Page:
Similar to the terms “diversity” and “inclusion”, “equity” and “equality” are often conflated and confused for one another, but they are very different terms with far reaching implications in the workplace. A quick search for equity will usually bring up articles about VCs and startups or information about compensation, but equity means so much more in the context of workplace culture.
Definitions and Examples
When we examine equity vs equality, it’s important to have a solid definition and context for each. Equality is simply ensuring that everyone has the same access to the same resources – if one person gets an iPad to help them with schoolwork, everyone gets an iPad to help them with schoolwork – that’s equal. Equity, on the other hand, requires us to fully understand and give people what they need to be successful – we can give everyone in class an iPad, but what if some individuals don’t have access to the internet outside of school? What if some students have never used technology as advanced as an iPad and don’t have the understanding to utilize the iPad fully? Equity would require us to ensure that everyone has a stable connection to WIFI at home, that everyone is familiar with how to use the iPad, and then that everyone gets an iPad. Equality is important, but fairness and justice can only be achieved through equality if everyone is starting from the same place – in the real world, this is never the case. Every individual has a unique background and set of privileges that makes it impossible for us all to have the same starting point. Equity allows us to provide different resources to individuals in order to get us all to the same end point.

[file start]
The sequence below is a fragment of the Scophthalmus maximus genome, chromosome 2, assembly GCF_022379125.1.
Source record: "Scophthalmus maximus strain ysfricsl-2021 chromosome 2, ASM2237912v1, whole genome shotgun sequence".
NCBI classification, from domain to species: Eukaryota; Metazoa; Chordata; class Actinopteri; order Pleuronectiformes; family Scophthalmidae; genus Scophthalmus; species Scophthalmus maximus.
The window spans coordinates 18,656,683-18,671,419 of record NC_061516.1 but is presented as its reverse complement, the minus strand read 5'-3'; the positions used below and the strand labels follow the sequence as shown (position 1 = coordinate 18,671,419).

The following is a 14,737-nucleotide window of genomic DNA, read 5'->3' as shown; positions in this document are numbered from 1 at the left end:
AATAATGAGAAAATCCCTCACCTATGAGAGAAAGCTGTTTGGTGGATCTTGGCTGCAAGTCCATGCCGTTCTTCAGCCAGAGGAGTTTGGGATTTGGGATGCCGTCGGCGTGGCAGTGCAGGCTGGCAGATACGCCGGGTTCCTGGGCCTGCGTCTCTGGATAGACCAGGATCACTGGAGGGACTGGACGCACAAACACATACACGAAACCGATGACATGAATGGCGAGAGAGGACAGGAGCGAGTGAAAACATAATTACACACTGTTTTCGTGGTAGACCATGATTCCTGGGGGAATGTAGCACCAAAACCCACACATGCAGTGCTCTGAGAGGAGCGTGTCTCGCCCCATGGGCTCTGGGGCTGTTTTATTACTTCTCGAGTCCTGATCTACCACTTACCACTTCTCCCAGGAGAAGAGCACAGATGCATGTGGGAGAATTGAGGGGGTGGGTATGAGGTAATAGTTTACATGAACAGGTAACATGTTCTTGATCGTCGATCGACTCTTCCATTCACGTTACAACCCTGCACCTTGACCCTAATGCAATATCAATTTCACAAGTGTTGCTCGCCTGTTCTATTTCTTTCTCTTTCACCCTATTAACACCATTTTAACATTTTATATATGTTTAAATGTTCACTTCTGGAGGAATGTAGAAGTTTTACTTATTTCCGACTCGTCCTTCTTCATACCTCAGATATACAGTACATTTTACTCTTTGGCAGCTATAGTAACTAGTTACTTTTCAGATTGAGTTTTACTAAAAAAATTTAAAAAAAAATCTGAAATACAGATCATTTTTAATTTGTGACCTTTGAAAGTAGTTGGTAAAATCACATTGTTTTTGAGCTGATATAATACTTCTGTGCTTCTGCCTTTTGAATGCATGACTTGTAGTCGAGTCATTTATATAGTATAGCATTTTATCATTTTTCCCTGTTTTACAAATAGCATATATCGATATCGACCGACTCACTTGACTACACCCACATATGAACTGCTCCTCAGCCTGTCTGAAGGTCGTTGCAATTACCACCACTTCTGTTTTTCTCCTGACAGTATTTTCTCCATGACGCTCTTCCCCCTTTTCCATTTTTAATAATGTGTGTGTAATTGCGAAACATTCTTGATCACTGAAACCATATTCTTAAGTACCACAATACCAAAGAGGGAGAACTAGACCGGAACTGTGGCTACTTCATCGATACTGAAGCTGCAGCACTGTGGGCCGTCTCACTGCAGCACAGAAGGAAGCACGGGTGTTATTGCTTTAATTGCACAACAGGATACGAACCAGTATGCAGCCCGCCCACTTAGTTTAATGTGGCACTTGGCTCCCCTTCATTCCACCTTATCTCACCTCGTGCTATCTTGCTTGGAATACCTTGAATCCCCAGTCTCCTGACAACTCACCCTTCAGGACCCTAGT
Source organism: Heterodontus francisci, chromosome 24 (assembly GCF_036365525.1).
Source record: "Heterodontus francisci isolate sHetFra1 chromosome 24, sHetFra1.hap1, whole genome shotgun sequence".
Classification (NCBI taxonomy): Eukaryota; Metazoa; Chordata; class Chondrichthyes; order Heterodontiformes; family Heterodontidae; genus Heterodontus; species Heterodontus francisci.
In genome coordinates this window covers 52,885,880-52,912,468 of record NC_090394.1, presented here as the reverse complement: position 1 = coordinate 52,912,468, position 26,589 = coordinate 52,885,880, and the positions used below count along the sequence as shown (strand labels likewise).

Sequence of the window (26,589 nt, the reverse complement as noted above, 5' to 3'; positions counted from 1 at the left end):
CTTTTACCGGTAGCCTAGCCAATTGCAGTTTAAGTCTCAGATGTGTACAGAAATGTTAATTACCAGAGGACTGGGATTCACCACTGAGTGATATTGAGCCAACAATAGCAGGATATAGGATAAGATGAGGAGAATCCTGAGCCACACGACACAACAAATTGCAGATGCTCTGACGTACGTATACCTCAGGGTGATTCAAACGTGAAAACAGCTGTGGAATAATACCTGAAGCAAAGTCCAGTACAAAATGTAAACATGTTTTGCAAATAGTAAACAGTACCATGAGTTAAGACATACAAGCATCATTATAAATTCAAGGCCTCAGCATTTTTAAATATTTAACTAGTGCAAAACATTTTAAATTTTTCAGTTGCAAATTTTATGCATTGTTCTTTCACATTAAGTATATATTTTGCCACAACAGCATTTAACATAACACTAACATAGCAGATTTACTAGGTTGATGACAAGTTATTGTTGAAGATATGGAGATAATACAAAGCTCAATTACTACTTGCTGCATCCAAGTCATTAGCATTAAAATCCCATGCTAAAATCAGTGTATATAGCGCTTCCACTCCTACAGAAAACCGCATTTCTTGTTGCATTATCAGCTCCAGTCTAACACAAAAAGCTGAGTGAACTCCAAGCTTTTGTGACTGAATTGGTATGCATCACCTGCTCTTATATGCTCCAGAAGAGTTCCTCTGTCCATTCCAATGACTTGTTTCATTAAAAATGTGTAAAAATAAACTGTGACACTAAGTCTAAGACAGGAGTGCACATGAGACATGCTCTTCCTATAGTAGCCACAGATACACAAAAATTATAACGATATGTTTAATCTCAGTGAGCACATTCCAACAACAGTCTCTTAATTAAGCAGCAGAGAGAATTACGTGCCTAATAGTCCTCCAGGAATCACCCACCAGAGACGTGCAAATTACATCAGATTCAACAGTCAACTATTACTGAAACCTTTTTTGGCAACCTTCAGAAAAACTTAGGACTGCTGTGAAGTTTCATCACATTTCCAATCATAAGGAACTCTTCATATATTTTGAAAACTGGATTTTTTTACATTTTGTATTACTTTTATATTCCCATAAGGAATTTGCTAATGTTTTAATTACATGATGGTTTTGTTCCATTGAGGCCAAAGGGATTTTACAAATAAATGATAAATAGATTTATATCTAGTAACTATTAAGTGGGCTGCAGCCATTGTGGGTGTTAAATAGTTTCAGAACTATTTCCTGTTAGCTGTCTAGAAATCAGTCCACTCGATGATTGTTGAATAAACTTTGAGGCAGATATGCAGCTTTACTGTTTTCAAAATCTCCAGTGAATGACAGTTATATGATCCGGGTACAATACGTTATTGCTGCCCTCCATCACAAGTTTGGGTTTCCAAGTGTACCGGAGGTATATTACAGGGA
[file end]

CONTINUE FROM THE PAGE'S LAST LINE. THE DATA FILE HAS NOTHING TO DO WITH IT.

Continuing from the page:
Relating to Diversity & Inclusion
So how are equity and equality connected to diversity and inclusion? A Forbes article on “The Difference Between Workplace Equity and Equality and Why it Matters” states that “on a fundamental level, equity and equality are both points along a longer continuum of diversity and inclusion” and that “equity is more of a state than a step”. If the first “step” in the process is diversity - having equal and appropriate representation across all backgrounds at every level of the organization, the next step is inclusion – making sure all employees feel valued, safe, and comfortable at work. Part of inclusion is examining policies and procedures that relate to equity and equality. With equality, we could say, every person has access to a parking pass for our company garage and be done with it. But just because something is equal doesn’t mean it’s inclusive, and that is where equity comes in. If any employee doesn’t have a car, what good is a garage pass? A more equitable solution might be to offer to cover the cost of a garage pass, a bus pass, and/or provide ridesharing services for those employees who don’t have a car.
Creating and maintaining an equitable environment is an ongoing and iterative process that first requires us to have a diverse and inclusive culture, it can be hard to know if you’ve achieved equity. Forbes recommends working backwards to create an equitable culture and recommends starting by “considering what’s important to your workforce and what equity would look like to them”. You will need to examine all existing practices to determine where efforts toward achieving equity may be falling short – a few good places to start include examining pay structures (including base salaries and bonus opportunities), processes for determining who gets promoted, whether benefits coverage is inclusive, if facilities are accessible for all, and how employees feel about the company culture.
To understand employee sentiment, Level D&I Solutions can execute a targeted cultural survey which will give you greater insights as to how employees feel about and perceive various programs and practices across the organization and will highlight top areas with room for equity improvement. Contact us today for a custom quote!